UMW has a strict policy in place that prevents students who haven’t completely finished the required 120 credits within four years from walking across the graduation stage with their class. This includes those students who are merely one to two classes shy of attaining their degree. Unfortunately, I discovered this late into my senior year and had little time to make a successful appeal—though I tried.
Many schools are more lenient than Mary Washington when it comes to participating in the commencement ceremony. At George Mason University, students can participate in the spring ceremony so long as they are able to finish their degree requirements during the following summer. The same goes for Virginia Tech and James Madison University. William and Mary students are able to walk in the commencement ceremony closest to their graduation date. As for Virginia Commonwealth University, having six or fewer outstanding credits qualifies you to wear that robe and walk that stage. But Mary Washington makes it clear: if you are one credit short, better luck next year.
In today’s world, it is becoming increasingly difficult to graduate on the four-year plan. In fact, five to six years seems to be the new norm. In November of 2010, Newsweek.com posted an article that cited statistics from a 2008 study by the American Enterprise Institute. Many may be surprised to discover that, on average, only 37 percent of full-time students in American public and private colleges graduate in less than four years. This is a 3 percent drop from the 1990s and a 10 percent drop from the 1960s. In fact, when colleges report their graduation rates, they tend to rank their students on a six-year benchmark because it is simply more realistic.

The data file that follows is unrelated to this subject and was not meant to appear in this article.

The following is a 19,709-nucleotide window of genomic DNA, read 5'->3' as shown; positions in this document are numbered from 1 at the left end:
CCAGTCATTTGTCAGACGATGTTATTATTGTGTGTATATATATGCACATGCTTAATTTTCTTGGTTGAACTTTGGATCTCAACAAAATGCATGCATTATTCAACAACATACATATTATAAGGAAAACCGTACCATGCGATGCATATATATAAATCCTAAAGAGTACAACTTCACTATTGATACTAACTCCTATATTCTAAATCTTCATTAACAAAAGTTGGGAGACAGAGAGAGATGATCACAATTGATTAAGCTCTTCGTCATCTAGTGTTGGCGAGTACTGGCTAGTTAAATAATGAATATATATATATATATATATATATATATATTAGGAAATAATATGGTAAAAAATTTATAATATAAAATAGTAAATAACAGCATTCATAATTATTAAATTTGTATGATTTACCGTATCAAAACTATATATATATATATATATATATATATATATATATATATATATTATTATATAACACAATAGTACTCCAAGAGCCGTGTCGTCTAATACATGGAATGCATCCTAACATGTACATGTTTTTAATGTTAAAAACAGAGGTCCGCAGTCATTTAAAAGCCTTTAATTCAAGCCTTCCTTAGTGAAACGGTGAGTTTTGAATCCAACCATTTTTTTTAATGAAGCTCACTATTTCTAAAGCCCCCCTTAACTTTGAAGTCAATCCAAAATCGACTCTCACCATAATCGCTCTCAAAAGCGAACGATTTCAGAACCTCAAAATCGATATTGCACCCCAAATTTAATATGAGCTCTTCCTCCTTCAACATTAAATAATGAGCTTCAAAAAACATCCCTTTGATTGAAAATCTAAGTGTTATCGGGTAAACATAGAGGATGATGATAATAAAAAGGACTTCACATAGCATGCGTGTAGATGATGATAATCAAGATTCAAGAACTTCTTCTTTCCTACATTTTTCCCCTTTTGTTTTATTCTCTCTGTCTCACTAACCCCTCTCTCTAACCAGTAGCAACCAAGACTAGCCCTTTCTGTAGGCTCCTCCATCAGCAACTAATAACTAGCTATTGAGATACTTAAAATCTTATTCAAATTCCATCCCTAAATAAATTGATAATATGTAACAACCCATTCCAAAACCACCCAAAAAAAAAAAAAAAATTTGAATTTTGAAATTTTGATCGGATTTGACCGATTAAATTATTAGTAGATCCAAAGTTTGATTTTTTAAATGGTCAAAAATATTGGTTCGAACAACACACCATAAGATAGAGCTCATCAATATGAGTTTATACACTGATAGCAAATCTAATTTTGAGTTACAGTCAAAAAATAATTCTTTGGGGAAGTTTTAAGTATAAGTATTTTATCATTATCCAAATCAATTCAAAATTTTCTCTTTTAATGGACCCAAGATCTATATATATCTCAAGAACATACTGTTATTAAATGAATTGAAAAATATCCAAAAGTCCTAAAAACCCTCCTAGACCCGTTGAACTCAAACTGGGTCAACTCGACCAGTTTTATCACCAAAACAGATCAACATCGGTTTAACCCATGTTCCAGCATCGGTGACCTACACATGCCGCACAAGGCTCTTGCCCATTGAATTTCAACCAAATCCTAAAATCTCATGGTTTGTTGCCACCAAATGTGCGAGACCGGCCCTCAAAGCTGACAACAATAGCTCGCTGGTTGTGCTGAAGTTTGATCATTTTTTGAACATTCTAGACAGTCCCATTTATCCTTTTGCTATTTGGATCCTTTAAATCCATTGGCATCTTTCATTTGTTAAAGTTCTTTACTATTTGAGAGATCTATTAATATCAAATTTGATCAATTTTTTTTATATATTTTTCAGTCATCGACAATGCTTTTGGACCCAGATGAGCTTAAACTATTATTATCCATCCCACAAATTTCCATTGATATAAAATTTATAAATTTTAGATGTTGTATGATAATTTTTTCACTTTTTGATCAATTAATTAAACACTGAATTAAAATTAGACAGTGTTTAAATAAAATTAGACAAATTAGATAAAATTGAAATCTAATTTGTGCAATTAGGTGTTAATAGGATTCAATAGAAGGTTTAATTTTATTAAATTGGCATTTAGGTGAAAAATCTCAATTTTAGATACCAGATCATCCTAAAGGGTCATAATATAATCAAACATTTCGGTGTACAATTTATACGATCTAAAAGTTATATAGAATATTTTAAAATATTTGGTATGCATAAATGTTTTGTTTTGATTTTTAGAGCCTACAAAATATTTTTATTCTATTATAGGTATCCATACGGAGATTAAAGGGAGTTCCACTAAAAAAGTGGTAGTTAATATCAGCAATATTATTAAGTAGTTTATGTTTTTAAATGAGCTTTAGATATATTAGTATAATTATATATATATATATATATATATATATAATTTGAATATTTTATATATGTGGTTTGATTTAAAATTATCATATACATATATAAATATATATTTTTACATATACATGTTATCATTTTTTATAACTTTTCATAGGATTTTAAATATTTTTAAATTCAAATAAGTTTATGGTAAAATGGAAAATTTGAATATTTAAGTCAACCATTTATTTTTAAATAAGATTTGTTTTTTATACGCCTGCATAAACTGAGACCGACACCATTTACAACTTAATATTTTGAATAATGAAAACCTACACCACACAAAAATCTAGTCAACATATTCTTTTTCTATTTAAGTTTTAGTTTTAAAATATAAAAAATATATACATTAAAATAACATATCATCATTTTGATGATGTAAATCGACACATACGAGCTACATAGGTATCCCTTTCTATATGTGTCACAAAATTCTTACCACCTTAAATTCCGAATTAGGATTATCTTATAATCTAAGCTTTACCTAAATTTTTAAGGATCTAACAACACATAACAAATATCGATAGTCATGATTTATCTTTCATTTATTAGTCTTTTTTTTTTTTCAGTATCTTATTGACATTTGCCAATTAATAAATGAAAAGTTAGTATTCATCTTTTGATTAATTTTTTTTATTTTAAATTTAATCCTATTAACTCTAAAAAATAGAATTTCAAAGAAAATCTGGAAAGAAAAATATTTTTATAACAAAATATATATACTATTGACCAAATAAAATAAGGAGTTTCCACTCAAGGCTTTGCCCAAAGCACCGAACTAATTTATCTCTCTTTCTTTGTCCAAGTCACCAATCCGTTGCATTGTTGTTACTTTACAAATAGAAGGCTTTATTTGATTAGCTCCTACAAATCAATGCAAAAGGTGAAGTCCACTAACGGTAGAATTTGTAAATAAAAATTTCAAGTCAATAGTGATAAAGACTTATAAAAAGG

In the About UMW main page of the UMW website, our school boasts a graduation rate of 76 percent in six years. In the Institutional Analysis and Effectiveness, under General Statistics and Information, graduation rates from 1997-2003 are also shown in a six-year time line. Sure, late graduation rates can be attributed to poor course planning, changing one’s major, dropping courses and transferring schools, but the upwards trend since the 1960s has many speculating about the rising obstacles facing degree-seeking college students today.
For those of us who are a few credits short, our only options are to attend next year’s ceremony or skip the commencement ceremony altogether. It seems silly to return next spring with cap and gown in hand, once I’ve already settled a job and moved to a new city. Besides, celebrating with a class that is not my own seems to defeat the point. But there will continue to be students who find themselves in my predicament, who miss out on the chance to celebrate their accomplishments with their friends and family the way they thought they could. Maybe one of these students will learn of this policy at an earlier point in their four years than I did. Maybe this student will step up, start a petition and appeal the policy on behalf of the rest of us. One can only hope.
Valerie Bradley is a Senior.